Category Archives: politics

Justice Declaration Calling the Church to Action

( Here is the Breakpoint radio commentary from yesterday. )

A declaration is being released today that would have been near and dear to Chuck Colson’s heart. Stay tuned to BreakPoint.

 

Reflecting on his seven-month stint at the Maxwell Federal Prison in Alabama, Chuck Colson wrote in “Born Again,” “I found myself increasingly drawn to the idea that God had put me in prison for a purpose, and that I should do something for those I had left behind.”

And so, for the next four decades, that “something” turned into something(s), under the auspices of Prison Fellowship, the organization he founded to bring the good news of Jesus Christ to men and women behind bars.

But Chuck, in his thorough study of Christian theology and worldview believed there was more to living out the faith than evangelizing the lost, as important as that is, of course. And so he also committed time, energy and thought leadership to criminal justice reform. Chuck knew from experience that prison often amounted to little more than warehousing offenders, which left them completely unprepared for the day they were released, which is why three-quarters of those released from state prisons are re-arrested within five years.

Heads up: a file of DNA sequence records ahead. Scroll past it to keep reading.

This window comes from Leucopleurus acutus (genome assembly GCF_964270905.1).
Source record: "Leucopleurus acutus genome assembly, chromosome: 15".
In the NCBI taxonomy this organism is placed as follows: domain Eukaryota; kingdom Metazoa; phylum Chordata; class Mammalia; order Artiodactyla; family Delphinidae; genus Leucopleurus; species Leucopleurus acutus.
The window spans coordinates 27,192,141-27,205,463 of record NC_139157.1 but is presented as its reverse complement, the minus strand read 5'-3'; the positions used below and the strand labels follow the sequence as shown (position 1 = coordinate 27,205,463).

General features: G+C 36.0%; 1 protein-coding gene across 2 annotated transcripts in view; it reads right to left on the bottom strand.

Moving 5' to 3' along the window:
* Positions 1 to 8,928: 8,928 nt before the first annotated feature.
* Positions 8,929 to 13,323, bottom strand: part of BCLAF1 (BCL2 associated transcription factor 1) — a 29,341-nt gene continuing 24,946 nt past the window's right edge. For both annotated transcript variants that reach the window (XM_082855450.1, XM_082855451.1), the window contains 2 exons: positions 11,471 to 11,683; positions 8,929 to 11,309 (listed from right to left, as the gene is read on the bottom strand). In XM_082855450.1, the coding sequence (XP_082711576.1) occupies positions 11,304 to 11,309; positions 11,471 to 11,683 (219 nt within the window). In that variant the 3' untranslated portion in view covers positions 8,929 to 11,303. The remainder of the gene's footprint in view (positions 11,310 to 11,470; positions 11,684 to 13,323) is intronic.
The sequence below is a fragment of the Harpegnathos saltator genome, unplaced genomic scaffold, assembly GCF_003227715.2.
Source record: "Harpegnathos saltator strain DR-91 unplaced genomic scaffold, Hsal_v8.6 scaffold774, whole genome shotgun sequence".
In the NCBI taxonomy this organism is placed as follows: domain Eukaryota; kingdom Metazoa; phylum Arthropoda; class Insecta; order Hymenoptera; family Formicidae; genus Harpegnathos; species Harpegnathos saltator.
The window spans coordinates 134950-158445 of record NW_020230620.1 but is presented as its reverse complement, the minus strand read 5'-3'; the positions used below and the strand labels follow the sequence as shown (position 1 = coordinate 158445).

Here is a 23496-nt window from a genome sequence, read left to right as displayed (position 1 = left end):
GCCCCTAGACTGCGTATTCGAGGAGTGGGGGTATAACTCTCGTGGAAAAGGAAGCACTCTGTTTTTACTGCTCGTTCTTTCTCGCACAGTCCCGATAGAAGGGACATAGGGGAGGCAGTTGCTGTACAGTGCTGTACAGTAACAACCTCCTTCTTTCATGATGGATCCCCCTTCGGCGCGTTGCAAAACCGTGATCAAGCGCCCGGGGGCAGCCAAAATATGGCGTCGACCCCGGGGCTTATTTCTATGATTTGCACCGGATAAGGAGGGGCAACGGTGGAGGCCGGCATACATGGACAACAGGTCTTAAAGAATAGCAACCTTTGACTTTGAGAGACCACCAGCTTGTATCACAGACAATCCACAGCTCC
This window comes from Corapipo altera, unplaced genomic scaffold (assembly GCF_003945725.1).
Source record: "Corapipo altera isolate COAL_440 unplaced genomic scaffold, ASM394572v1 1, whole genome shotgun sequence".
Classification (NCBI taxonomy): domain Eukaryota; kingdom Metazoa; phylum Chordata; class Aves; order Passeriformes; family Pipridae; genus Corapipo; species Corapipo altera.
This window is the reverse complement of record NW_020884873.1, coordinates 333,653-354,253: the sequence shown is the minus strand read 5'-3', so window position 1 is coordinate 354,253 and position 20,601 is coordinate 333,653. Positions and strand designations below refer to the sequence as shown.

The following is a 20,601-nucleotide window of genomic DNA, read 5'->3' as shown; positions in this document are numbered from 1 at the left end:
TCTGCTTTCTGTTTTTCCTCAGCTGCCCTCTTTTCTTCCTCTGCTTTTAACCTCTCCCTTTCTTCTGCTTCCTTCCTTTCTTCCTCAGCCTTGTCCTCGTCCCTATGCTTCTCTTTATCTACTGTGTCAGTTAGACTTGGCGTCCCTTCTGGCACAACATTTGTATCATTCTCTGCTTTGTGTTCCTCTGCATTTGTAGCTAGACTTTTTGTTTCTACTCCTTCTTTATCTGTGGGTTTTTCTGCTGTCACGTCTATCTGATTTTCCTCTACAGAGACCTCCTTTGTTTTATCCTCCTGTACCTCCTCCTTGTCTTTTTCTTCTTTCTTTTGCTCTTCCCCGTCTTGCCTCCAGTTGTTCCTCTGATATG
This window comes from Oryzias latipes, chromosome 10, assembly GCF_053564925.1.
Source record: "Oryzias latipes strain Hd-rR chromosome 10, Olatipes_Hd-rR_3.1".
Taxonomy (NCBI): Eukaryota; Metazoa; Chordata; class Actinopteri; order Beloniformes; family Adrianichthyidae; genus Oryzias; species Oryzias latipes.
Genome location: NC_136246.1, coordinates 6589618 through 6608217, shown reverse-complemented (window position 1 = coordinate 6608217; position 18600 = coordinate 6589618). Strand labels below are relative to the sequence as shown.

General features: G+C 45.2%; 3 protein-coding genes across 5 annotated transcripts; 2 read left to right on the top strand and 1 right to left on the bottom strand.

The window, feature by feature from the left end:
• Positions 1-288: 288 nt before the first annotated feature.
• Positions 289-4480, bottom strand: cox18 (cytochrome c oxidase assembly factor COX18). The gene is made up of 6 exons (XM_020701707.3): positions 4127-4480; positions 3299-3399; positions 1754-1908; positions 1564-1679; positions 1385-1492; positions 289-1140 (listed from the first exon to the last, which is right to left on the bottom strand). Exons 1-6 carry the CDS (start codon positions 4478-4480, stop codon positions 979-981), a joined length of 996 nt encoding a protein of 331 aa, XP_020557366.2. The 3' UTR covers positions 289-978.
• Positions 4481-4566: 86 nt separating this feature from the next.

Twenty-years ago, when America went on a prison-building/lock-them-up-and-throw-away-the-key frenzy, Chuck forcefully criticized this approach and began developing and advocating the biblical idea of Restorative Justice.

Whereas our criminal justice system views crime as an offense against the state, restorative justice insists that there are three parties to the crime: the offender, the victim, and the community, which includes the offender’s family.